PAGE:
However, it often appears that graduates end up in occupations unrelated to their university studies. It is not uncommon for an English literature major to end up working in sales, or an engineering graduate to retrain as a teacher, for example. Some critics have suggested that young people are just delaying their entry into the workplace, rather than developing professional skills. A more serious problem is that the high cost of a university education will mean that many families are reluctant to have more than one child, exacerbating the falling birthrates in certain countries.
In conclusion, while it can be argued that too much emphasis is placed on a university education, my own opinion is that the university years are a crucial time for personal development. If people enter the workplace aged 18, their future options may be severely restricted. Attending university allows them time to learn more about themselves and make a more appropriate choice of career.
(320 words. IELTS 9.0)
Why does this Task 2 answer get an IELTS Band 9 score?
Task response: The model answer fully answers the question by stating several arguments both for and against the expansion of higher education. The candidate’s position is clearly expressed in the conclusion. The style is appropriate to academic writing and the answer is at least 250 words in length.
Coherence and cohesion: The model answer has an introduction and conclusion. Each body paragraph deals with a different side of the argument and begins with a clear topic sentence. Arguments are developed with logical connectives such as therefore and furthermore.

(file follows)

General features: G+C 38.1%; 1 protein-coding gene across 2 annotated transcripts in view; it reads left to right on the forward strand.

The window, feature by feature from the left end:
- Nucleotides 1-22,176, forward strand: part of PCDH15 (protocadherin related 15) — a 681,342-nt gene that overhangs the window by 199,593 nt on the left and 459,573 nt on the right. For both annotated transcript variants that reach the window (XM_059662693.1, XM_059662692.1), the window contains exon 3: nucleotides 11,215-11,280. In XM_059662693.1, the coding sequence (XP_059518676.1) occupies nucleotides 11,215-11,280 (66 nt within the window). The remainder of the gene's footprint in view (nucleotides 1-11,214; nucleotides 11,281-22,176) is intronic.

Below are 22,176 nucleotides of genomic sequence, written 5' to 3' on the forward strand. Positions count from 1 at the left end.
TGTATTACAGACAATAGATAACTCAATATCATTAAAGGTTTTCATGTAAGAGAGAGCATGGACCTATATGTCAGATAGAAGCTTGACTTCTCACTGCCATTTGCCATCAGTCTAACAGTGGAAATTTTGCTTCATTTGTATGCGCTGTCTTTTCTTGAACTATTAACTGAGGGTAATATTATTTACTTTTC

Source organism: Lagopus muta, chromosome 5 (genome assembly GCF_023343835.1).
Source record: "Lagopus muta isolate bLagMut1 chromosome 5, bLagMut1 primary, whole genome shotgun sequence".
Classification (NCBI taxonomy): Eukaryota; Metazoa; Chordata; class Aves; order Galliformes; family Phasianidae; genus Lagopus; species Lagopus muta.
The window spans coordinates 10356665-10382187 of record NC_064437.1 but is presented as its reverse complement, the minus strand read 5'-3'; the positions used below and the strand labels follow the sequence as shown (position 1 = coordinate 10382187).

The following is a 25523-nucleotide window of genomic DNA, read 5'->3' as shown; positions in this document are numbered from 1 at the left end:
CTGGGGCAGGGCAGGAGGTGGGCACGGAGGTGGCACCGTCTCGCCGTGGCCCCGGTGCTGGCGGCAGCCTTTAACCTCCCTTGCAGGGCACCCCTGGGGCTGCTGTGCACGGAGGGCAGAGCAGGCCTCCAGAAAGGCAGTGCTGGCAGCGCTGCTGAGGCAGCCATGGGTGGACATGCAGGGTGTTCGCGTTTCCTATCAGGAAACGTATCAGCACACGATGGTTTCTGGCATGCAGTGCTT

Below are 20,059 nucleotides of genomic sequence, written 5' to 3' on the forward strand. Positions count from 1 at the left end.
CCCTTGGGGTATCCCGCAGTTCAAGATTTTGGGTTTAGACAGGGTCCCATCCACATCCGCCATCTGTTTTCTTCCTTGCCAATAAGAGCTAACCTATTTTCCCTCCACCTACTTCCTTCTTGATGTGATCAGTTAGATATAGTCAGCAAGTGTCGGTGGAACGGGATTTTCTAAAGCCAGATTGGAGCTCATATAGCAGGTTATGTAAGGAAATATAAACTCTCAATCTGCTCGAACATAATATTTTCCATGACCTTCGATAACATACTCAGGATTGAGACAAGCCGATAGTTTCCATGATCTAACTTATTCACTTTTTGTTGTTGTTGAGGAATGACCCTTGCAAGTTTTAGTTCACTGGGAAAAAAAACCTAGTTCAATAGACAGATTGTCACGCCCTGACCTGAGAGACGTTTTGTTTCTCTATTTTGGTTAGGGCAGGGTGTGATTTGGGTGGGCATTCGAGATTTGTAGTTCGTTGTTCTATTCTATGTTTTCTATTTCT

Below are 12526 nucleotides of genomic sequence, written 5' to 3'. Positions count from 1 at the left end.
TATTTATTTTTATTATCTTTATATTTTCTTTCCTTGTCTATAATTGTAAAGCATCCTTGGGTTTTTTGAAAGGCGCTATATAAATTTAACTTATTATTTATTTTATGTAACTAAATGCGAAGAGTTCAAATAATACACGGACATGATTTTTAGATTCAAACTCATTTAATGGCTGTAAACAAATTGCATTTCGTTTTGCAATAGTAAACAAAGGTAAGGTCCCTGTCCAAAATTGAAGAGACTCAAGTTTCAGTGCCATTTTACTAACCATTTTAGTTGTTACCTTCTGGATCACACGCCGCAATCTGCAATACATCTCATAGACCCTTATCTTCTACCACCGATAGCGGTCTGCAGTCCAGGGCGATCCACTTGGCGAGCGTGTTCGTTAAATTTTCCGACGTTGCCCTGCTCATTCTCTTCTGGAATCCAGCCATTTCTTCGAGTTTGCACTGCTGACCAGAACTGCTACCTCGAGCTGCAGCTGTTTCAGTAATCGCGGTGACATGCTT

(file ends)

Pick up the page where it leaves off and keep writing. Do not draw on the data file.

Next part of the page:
Lexical resource: There is a good range of vocabulary suited to an argument essay, including reporting verbs like claim and suggest, and hedging verbs like can and appear. There is native-like collocation throughout, including growing prosperity, enter the workplace and severely restricted.
Grammatical range and accuracy: The model answer uses a wide range of grammatical devices appropriate to academic writing. These include conditionals (If…), participle clauses (…, increasing the…), concessive clauses (while it can…) and passive constructions (…it can be argued that…). There are no grammatical errors.
This IELTS Writing Task 2 question asks you to discuss an argument. It’s easy to confuse this with an opinion essay, since opinion and argument have similar meanings. However, in an argument essay like this one, you must write about both sides of the argument before giving an opinion, which can be difficult in just 40 minutes. Since time management can be problem when writing an argument essay, plan to write two body paragraphs only, each dealing with a different point of view. Finally, when you give your own opinion in the conclusion, try to make it follow from the strongest side of the argument, not the weakest!